Jazz, Odyssey and Petroglyphs
Opening reception March 1, 2019 5-8 PM
Mary Walker will show her new work in a solo exhibition March 1-31 at Corrigan Gallery in downtown Charleston at 7 Broad Street. The opening reception is part of the Charleston Gallery Association’s Artwalk from 5-8pm March 1 and is open to the public.
Mary Walker is a painter and printmaker who started her career in New York studying with Isaac Soyer at the Art Students League. She was born in New York, raised in Tryon, North Carolina and high school educated in Charleston. Since 1981, she has lived and worked on Johns Island, SC. She has exhibited internationally and has been the curator for art shows. She has studied dance for years and worked with dancers incorporating their artform into art exhibitions.
Walker has worked independently in print studios including the Robert Blackburn Printmaking Workshop in NYC, Scuola Internazionale di Grafica in Venice Italy, Santa Reparta in Florence Italy, the Fine Arts Work Center in Provincetown, PAAM print studio in Provincetown MA, Limerick Printmakers in Limerick Ireland, and Studio Due on Johns Island SC. She is the winner of numerous regional grants and residencies. Her work is also represented in Provincetown.
Mary Walker reveals the influences and process of the works in this show saying, “We took a trip to New Mexico last fall. I love seeing the petroglyphs there and have incorporated them into many of these works. I do both woodcuts and monotypes. In these I have experimented with carving on different types of wood and then cutting them. I used this technique in both the petro and the Odyssey prints. I like to experiment with printing to see what I can do.
The jazz paintings particularly I have pushed to loosen control. I always allow the painting to take over the process and to lead me, but in these, I have released even more control. People who don’t paint may not realize that it is possible for the painting itself to do the painting. It’s not an easy or comfortable way of working, but I am drawn to it more and more.”
Speaking in general about her paintings Walker reveals her favorite imagery and process. “I have been asked about the characters in my paintings. The Bosch character is one of my favorites. I have two Pinocchios and Kristi Ryba's egg scale has become a character. I've often used petroglyphs from New Mexico and have interspersed them with sculptures from the Peggy Guggenheim Museum and now I can't distinguish the source. Some, many come from the work itself. They appear and I change them and then they become regulars. Some come from trying to portray an idea or a character in a narrative. I distill them until they suit. None can be too visually complicated. I simplify and simplify until they become icons.
I like pretty birds, but I am not interested in using them. Crows and grackles are great because they have such big simple shapes, same for vultures. Vultures are a powerful symbol. Trees are powerful. I have no use for the green foliage. I'm interested in seeing their structure, their strength. They can be very expressive. Cats and dogs often enter my paintings. Dogs tend to have a softening effect, add an innocent feeling. Cats can be more ominous or critics watching the scene. Both are curious and watchful.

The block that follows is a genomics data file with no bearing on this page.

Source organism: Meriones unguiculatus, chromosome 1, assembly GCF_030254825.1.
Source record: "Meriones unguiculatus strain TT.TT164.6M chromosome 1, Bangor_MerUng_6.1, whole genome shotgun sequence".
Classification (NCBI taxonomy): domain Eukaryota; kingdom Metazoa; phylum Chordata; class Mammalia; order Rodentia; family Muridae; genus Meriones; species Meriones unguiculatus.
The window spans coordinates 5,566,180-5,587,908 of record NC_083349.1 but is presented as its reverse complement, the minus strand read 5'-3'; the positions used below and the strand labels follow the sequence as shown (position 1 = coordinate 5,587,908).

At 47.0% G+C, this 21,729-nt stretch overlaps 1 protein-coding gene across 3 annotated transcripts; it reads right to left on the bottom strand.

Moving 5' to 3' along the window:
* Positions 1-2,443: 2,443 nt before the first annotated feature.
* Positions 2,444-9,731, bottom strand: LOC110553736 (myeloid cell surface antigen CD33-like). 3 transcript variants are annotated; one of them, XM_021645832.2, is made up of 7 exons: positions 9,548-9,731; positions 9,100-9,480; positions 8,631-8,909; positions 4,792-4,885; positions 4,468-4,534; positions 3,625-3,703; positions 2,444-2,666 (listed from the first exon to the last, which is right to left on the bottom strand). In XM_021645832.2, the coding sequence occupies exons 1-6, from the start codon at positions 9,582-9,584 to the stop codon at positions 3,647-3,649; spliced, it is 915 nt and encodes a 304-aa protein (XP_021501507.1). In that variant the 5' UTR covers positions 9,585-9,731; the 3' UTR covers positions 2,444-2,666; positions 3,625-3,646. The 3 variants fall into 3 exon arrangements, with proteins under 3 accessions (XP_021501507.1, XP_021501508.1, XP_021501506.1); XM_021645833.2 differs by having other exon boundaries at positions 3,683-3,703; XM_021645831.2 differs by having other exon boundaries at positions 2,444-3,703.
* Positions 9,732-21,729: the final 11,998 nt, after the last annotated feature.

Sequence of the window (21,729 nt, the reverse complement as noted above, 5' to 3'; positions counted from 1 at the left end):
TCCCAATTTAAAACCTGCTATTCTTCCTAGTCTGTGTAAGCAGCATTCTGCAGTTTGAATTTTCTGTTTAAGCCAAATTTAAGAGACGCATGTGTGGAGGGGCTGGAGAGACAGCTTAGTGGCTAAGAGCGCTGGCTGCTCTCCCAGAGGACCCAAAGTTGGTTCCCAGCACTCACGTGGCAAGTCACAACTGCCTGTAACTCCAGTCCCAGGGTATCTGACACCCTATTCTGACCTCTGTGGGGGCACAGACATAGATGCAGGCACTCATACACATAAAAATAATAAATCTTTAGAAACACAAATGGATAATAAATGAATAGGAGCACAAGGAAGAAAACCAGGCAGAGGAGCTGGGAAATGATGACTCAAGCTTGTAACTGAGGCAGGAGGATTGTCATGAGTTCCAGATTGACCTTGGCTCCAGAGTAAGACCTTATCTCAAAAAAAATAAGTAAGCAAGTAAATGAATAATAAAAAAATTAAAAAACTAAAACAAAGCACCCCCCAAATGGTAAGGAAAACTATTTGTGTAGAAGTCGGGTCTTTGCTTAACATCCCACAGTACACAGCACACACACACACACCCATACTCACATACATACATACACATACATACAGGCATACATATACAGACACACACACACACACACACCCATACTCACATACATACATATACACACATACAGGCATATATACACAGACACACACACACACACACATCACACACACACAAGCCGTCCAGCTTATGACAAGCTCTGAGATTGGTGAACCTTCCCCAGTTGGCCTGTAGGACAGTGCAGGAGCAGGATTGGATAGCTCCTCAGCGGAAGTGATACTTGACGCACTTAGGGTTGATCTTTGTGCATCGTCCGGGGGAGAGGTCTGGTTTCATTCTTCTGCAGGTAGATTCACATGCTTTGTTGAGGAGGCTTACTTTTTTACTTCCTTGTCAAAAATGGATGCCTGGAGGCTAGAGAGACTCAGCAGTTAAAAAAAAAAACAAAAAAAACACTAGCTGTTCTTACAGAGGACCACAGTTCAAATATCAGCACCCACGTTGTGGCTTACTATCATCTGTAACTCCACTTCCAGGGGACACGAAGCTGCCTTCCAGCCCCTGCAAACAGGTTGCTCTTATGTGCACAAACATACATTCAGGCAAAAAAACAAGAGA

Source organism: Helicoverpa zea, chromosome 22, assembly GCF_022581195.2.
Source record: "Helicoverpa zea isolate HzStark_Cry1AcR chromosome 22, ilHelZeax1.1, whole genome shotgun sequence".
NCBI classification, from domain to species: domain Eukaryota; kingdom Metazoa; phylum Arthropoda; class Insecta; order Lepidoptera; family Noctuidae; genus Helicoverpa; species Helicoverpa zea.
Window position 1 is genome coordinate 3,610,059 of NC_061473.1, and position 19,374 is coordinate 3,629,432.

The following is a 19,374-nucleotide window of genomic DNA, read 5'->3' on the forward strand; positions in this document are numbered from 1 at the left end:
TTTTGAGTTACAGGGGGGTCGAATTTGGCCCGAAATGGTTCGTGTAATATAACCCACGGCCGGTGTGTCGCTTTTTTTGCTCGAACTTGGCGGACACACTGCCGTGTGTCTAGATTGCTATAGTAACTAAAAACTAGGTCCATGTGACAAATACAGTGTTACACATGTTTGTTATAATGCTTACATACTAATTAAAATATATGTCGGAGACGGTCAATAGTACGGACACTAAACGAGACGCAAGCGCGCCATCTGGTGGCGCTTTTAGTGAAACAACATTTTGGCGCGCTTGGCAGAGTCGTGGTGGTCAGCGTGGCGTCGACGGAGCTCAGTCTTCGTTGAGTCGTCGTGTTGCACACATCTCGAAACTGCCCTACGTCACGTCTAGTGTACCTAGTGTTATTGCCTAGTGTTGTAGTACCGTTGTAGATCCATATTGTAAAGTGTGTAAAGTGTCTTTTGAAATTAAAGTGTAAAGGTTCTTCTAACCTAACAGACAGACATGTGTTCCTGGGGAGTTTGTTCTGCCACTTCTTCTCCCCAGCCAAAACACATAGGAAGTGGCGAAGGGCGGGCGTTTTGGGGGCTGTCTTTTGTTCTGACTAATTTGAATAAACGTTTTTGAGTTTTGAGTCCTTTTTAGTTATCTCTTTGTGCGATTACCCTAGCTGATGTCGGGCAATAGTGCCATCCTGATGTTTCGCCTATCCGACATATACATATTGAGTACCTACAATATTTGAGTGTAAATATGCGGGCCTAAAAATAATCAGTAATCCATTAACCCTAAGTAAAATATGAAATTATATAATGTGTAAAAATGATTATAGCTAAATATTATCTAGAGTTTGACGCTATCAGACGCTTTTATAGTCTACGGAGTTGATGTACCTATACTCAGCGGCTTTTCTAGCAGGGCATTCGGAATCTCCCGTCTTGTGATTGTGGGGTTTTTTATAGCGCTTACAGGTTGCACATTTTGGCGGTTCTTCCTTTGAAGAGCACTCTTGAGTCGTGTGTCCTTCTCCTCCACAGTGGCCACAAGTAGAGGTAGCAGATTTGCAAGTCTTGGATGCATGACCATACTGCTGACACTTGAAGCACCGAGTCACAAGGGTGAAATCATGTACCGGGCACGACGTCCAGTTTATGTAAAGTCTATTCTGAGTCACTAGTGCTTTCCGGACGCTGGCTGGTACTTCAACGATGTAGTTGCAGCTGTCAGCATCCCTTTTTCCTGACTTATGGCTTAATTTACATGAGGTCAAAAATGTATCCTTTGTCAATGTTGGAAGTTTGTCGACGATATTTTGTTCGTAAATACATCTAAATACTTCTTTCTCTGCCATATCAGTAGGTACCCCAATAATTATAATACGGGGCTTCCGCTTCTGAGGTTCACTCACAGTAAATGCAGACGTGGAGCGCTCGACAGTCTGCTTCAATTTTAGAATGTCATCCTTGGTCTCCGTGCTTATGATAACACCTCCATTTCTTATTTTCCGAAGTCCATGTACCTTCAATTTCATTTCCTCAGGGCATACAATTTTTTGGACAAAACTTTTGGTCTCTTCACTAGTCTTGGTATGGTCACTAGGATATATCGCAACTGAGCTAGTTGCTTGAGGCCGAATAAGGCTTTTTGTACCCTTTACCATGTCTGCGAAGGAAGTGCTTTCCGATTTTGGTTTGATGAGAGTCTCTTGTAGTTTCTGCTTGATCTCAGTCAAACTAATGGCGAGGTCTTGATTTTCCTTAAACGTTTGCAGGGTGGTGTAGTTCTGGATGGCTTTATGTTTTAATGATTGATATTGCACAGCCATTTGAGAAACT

Grids I often use to find or re-establish my structure. I was an algebra teacher, so I've always loved the idea of the x and y coordinates. Once I've put the grid in, I can hang or place elements, scenes on it. Later I can eliminate some of the grid to set up different spatial areas of the painting. I have been encouraged to break this frontal plane, but I keep coming back to it. There is no renaissance space in my paintings.
In the past, I would always start with a narrative and struggle to express it in a clear truthful way. I still do this but am now leaving things more and more to chance. I spend most of the process floundering and asking myself if this is a decent way to proceed, but it does eventually lead to surprising results.”
Walker is the consummate artist working daily, constantly experimenting and pushing herself and the materials. She has devoted her life to creating art. Her subject matter is varied incorporating her travels, literature, earlier artists’ influence and the iconic characters she creates in the process of exploring these subjects.
The Corrigan Gallery llc is in its 14th year of representing local artists creating nontraditional work - Manning Williams, Corrie McCallum, John Hull, Mary Walker, Kristi Ryba, Daphne vom Baur, Nancy Langston, Max Miller, Karin Olah, John Moore, Gordon Nicholson, Paul Mardikian, Susan Perkins, Lese Corrigan, Midge Peery, Arthur McDonald, Sue Simons Wallace, Bill Buggel, William Meisburger and Valerie Isaacs. It expanded to include the artists of the Charleston Renaissance with the estates of Elizabeth O’Neill Verner and Alfred Hutty and second market works of merit such as Matisse, Wolf Kahn and William Halsey. Next month the estate of Michael Tyzack (1933 – 2007) will be exhibited.
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